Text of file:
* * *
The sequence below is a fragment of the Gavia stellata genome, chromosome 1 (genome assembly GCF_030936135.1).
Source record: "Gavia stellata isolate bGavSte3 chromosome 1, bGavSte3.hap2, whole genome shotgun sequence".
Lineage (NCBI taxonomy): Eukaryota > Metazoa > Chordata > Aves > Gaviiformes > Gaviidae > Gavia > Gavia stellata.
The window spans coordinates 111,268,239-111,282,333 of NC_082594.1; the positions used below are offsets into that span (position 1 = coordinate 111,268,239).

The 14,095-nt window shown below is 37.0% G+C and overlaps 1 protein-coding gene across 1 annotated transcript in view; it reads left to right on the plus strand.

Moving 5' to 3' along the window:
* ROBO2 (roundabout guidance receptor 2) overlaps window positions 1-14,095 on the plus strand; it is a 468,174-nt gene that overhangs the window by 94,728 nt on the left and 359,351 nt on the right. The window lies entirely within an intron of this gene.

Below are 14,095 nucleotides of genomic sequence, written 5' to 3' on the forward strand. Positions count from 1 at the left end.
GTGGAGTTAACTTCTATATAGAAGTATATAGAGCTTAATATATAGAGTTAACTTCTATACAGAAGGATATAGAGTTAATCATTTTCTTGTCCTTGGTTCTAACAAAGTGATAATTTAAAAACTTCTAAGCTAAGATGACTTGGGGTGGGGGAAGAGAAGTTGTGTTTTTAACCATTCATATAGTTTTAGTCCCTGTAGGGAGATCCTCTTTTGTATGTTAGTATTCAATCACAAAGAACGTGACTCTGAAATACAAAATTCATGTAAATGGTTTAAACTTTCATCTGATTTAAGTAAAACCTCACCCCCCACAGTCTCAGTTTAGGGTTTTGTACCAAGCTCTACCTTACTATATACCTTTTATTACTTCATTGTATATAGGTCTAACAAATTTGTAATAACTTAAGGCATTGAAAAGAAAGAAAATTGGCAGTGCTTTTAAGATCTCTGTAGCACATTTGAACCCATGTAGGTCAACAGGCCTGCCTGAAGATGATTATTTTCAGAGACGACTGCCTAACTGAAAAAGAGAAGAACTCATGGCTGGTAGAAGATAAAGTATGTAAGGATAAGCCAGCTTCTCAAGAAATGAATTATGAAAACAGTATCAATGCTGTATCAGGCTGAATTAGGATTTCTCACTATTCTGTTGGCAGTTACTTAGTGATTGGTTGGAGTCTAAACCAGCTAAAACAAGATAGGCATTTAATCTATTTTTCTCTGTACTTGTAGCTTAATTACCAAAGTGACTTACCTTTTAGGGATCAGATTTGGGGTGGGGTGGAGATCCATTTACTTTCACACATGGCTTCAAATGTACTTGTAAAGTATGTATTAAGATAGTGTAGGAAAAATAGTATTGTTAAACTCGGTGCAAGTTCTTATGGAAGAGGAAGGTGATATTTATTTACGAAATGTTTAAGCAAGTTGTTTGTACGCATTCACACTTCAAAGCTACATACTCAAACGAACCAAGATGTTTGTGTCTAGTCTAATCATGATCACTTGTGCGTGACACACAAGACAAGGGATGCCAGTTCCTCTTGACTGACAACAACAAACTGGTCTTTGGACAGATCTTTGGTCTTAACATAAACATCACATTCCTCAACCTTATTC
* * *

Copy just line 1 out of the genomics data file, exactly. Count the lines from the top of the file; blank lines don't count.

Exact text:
The sequence below is a fragment of the Gavia stellata genome, chromosome 1 (genome assembly GCF_030936135.1).